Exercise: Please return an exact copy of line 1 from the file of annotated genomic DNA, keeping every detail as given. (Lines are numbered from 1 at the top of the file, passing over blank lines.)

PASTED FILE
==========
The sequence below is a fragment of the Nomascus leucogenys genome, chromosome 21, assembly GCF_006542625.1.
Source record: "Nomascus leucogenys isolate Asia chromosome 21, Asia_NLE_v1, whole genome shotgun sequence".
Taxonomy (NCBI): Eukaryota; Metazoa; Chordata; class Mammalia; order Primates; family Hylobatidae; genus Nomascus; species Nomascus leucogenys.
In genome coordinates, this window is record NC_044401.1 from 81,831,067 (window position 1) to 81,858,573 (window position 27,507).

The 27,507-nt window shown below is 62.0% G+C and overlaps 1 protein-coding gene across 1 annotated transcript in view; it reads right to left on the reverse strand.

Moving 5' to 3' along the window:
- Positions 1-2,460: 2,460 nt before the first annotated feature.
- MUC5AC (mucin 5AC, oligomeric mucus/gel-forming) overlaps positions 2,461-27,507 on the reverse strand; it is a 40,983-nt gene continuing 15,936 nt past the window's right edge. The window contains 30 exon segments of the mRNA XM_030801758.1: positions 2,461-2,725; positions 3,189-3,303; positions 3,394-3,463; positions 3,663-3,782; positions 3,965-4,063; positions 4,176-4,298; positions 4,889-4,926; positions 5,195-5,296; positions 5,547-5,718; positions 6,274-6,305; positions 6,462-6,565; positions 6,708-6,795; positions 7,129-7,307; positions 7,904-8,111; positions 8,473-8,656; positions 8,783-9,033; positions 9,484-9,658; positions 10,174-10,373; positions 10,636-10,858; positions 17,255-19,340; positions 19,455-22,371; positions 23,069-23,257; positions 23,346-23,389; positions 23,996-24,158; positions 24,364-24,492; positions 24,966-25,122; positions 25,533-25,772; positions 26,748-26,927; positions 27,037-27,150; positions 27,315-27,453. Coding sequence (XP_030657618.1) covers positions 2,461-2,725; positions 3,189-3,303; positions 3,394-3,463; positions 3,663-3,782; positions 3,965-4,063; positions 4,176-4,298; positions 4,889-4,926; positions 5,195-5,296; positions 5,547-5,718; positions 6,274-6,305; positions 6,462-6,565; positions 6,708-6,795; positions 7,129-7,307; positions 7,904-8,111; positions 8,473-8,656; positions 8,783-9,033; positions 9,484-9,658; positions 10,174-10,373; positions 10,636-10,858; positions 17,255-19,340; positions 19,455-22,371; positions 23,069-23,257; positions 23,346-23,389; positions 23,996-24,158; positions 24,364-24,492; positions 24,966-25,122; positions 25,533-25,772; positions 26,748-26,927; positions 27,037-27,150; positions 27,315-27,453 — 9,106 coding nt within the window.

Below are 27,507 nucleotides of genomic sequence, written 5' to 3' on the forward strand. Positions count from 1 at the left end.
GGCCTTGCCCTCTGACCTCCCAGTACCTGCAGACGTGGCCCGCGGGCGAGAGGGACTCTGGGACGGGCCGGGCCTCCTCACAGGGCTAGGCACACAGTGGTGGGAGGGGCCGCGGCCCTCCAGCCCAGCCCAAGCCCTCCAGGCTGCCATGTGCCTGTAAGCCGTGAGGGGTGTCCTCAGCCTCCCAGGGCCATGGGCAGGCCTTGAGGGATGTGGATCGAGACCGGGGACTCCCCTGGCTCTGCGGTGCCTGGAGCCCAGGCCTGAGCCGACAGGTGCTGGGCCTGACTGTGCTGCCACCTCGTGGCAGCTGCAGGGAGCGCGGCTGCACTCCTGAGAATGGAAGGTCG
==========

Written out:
The sequence below is a fragment of the Nomascus leucogenys genome, chromosome 21, assembly GCF_006542625.1.